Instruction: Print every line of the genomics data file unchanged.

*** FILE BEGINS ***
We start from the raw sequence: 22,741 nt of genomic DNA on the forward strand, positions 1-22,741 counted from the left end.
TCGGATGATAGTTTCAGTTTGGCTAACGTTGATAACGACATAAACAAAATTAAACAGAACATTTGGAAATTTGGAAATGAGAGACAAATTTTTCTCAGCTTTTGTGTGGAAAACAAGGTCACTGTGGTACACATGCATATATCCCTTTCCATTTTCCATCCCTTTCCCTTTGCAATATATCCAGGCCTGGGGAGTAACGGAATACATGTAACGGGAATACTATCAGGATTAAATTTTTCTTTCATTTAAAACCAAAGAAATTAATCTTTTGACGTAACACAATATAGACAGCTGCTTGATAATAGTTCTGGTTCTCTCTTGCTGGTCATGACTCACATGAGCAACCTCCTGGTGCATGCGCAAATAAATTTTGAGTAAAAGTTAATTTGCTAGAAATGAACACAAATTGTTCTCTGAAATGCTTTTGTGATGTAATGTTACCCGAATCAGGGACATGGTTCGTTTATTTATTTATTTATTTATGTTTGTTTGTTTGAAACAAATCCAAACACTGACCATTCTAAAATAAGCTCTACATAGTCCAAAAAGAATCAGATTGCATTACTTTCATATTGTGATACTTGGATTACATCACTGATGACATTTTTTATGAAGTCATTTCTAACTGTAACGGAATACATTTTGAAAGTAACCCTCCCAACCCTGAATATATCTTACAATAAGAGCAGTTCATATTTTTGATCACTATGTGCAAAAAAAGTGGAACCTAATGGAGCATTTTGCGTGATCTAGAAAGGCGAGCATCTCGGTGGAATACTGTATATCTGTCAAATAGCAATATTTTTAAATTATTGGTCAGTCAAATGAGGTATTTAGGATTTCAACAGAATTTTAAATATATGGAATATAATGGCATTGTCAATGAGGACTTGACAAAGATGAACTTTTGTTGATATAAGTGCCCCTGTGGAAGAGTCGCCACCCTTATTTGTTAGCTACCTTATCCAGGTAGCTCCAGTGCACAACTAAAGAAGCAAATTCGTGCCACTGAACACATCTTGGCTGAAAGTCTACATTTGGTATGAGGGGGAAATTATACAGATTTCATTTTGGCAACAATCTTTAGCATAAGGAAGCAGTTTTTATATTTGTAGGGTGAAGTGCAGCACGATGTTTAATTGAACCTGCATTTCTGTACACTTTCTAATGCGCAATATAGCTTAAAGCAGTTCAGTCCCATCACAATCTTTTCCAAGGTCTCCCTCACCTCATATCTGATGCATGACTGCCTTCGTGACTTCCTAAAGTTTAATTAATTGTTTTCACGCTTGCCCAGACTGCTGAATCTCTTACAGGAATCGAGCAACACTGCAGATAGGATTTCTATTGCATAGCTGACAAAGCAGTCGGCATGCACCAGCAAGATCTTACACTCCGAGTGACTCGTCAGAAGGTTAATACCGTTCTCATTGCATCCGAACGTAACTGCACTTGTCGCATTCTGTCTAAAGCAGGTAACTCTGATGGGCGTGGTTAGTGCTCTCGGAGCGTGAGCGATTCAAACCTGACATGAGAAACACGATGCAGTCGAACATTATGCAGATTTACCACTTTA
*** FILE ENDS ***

We start from the raw sequence: 22,741 nt of genomic DNA on the forward strand, positions 1-22,741 counted from the left end.
TCGGATGATAGTTTCAGTTTGGCTAACGTTGATAACGACATAAACAAAATTAAACAGAACATTTGGAAATTTGGAAATGAGAGACAAATTTTTCTCAGCTTTTGTGTGGAAAACAAGGTCACTGTGGTACACATGCATATATCCCTTTCCATTTTCCATCCCTTTCCCTTTGCAATATATCCAGGCCTGGGGAGTAACGGAATACATGTAACGGGAATACTATCAGGATTAAATTTTTCTTTCATTTAAAACCAAAGAAATTAATCTTTTGACGTAACACAATATAGACAGCTGCTTGATAATAGTTCTGGTTCTCTCTTGCTGGTCATGACTCACATGAGCAACCTCCTGGTGCATGCGCAAATAAATTTTGAGTAAAAGTTAATTTGCTAGAAATGAACACAAATTGTTCTCTGAAATGCTTTTGTGATGTAATGTTACCCGAATCAGGGACATGGTTCGTTTATTTATTTATTTATTTATGTTTGTTTGTTTGAAACAAATCCAAACACTGACCATTCTAAAATAAGCTCTACATAGTCCAAAAAGAATCAGATTGCATTACTTTCATATTGTGATACTTGGATTACATCACTGATGACATTTTTTATGAAGTCATTTCTAACTGTAACGGAATACATTTTGAAAGTAACCCTCCCAACCCTGAATATATCTTACAATAAGAGCAGTTCATATTTTTGATCACTATGTGCAAAAAAAGTGGAACCTAATGGAGCATTTTGCGTGATCTAGAAAGGCGAGCATCTCGGTGGAATACTGTATATCTGTCAAATAGCAATATTTTTAAATTATTGGTCAGTCAAATGAGGTATTTAGGATTTCAACAGAATTTTAAATATATGGAATATAATGGCATTGTCAATGAGGACTTGACAAAGATGAACTTTTGTTGATATAAGTGCCCCTGTGGAAGAGTCGCCACCCTTATTTGTTAGCTACCTTATCCAGGTAGCTCCAGTGCACAACTAAAGAAGCAAATTCGTGCCACTGAACACATCTTGGCTGAAAGTCTACATTTGGTATGAGGGGGAAATTATACAGATTTCATTTTGGCAACAATCTTTAGCATAAGGAAGCAGTTTTTATATTTGTAGGGTGAAGTGCAGCACGATGTTTAATTGAACCTGCATTTCTGTACACTTTCTAATGCGCAATATAGCTTAAAGCAGTTCAGTCCCATCACAATCTTTTCCAAGGTCTCCCTCACCTCATATCTGATGCATGACTGCCTTCGTGACTTCCTAAAGTTTAATTAATTGTTTTCACGCTTGCCCAGACTGCTGAATCTCTTACAGGAATCGAGCAACACTGCAGATAGGATTTCTATTGCATAGCTGACAAAGCAGTCGGCATGCACCAGCAAGATCTTACACTCCGAGTGACTCGTCAGAAGGTTAATACCGTTCTCATTGCATCCGAACGTAACTGCACTTGTCGCATTCTGTCTAAAGCAGGTAACTCTGATGGGCGTGGTTAGTGCTCTCGGAGCGTGAGCGATTCAAACCTGACATGAGAAACACGATGCAGTCGAACATTATGCAGATTTACCACTTTA